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Old February 5th, 2009, 01:11 AM   #1
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1.2 Gig file onto a 750 MB CD?

OK, so I [audio only] recorded a (live) Billy Connolly concert last night with my Zoom H4 (all legal and above board, so no appoplexies please).

Problem is, I now have a 1.2 Gig .WAV file that I need to get onto a standard (er, any such thing?) CD.

My knowledge of sound stuff doesn't even register above fart level on the Richter scale (heck, I haven't even got a clue how I-Tunes works!).

OK, like most of the planet, I have apps loaded on my system that claim to be able to heal cancer, turn the "worst home video ever made" into the next Hollywood smash and etc etc etc etc...............

How, for the love of Mike, do I cram this 1.2 Gig file onto a 750 MB CD?

I've got Cubase loaded but every time I fire it up, I just take one look at it and shut it down again - I mean, what the fu** is all that stuff?

(Understand it? I can't even understand the "Help" section!!)

I'm not trying to send a rocket to frigging Mars, just "squash" this file a tad so it will play on a stanard CD player.

All reponses gratefully recieved, tho' any that start with "buy so and so" will get a very quick flick, heck, I'm only doing this for my mates sick daughter!!

And no, he wasn't on his sparkling best, I have to say.

I think even he would agree.

Thanks in advance.


CS
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Old February 5th, 2009, 04:46 AM   #2
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This problem is actually not a very difficult one, and here's why. .WAV files are uncompressed. So what you want to do it compress it into a smaller file which could fit on the CD.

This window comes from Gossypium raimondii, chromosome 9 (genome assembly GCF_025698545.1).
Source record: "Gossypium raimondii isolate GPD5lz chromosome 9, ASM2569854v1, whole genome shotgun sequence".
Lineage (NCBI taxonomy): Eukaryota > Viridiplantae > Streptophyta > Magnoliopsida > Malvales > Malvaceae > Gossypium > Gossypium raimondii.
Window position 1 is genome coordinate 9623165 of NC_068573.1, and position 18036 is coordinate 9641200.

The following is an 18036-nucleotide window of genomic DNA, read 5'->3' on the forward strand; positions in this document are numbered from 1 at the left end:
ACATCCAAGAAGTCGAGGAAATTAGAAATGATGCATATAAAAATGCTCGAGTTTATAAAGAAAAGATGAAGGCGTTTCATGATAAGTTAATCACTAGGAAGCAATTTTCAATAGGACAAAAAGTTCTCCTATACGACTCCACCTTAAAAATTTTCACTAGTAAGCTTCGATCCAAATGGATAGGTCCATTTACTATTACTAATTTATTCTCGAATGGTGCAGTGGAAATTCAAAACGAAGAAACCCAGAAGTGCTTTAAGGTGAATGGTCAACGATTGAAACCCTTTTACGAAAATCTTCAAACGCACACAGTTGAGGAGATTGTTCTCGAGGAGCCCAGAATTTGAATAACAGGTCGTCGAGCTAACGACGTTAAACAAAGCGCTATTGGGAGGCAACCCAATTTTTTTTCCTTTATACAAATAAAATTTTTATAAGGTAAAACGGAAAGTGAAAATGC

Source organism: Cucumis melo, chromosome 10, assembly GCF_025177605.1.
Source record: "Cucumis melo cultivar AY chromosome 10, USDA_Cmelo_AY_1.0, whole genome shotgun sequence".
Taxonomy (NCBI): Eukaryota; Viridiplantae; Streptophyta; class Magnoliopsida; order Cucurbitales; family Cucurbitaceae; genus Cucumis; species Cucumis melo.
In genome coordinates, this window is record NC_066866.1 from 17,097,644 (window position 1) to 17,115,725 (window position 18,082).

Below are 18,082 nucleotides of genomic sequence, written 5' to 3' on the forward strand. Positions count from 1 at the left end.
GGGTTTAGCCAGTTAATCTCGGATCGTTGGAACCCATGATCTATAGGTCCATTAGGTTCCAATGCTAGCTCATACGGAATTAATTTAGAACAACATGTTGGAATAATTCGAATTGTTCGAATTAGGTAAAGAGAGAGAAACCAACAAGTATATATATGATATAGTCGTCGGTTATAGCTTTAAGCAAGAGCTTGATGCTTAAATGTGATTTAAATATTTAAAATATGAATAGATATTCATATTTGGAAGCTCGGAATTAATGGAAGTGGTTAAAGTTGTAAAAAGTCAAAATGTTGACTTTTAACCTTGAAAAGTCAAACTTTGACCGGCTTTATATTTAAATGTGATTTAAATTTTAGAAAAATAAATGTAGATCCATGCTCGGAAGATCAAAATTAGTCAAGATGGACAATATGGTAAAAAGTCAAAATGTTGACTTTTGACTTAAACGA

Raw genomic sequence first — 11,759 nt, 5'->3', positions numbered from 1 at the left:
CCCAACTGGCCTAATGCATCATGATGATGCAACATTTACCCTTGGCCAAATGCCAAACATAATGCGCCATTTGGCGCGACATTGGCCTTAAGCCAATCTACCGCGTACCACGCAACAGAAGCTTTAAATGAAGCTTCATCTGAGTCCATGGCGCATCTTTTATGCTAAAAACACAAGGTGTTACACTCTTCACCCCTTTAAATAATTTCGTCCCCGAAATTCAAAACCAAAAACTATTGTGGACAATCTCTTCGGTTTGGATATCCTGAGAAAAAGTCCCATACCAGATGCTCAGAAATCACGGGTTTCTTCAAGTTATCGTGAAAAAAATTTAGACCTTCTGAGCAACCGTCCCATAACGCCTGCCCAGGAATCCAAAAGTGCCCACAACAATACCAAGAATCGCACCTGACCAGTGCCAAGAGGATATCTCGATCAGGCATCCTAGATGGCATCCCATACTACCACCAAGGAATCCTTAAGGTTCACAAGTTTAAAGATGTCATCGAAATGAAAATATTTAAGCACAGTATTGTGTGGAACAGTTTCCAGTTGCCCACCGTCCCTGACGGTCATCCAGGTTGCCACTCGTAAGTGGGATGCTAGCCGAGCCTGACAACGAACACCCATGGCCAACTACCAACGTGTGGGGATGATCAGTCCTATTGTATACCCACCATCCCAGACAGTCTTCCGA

The first thing I would try would be to import the .wav file into iTunes (just drag and drop it onto your iTunes library) and then try burning a CD with that (create a new playlist and put only your recording into it, then burn that playlist onto a CD by clicking on one of the buttons in the bottom-right of the window).

That might be all that you need to do, since depending on your settings, iTunes will recompress files upon import. Anyway, give it a try and see if it works.
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Old February 5th, 2009, 05:09 AM   #3
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If the goal is to have a standard audio CD that can be played on any conventional CD player, I don't think it's going to be possible. I make that out to be about 2 hours of material and I think the most you can squeeze onto a regular audio CD is 80 minutes. If you can't edit it down, you'll need to split it over 2 CD's.
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Old February 5th, 2009, 07:57 AM   #4
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How did you record it?

Is it a 16-bit file or a 24-bit file?

If 24-bit it should convert down to 16/44.1 at full CD quality.

Otherwise, take it into Cubase and edit it to fit two CDs.

Don't compress it as it will then not play on a CD player.
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Old February 5th, 2009, 12:58 PM   #5
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Audio CD maximum duration is by time. (Minutes and Seconds) So regardless of the input file format, file size, mono/stereo ect., one can only get 80 minutes on a 700MB CD-R.
If you're feeling lucky, one can try to "overburn" an extra minute or so. Do you feel lucky?.. well do ya punk?

Last edited by Rick Reineke; February 5th, 2009 at 07:00 PM.
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Old February 5th, 2009, 10:59 PM   #6
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Thanks for the input.............

It was recorded @16 bit 44.1kHz from memory, tho' why oh why I didn't just do it in MP3 has me astounded, but then again, I didn't forsee this problem arising.

I just made a HUGE assumption, that whatever it turned out as, a quick convert using "something" would sort it.

Ha!

Having decided there was no way on the planet it was going to fit on a CD, I decided to go the DVD route.

Don't know about the States, but here pretty well all the latest DVD players will play just about any format going, including MP3 and, er, WMA as well.

Aha, says I, I'll just transcode that .WAV file to .WMA and all will be well.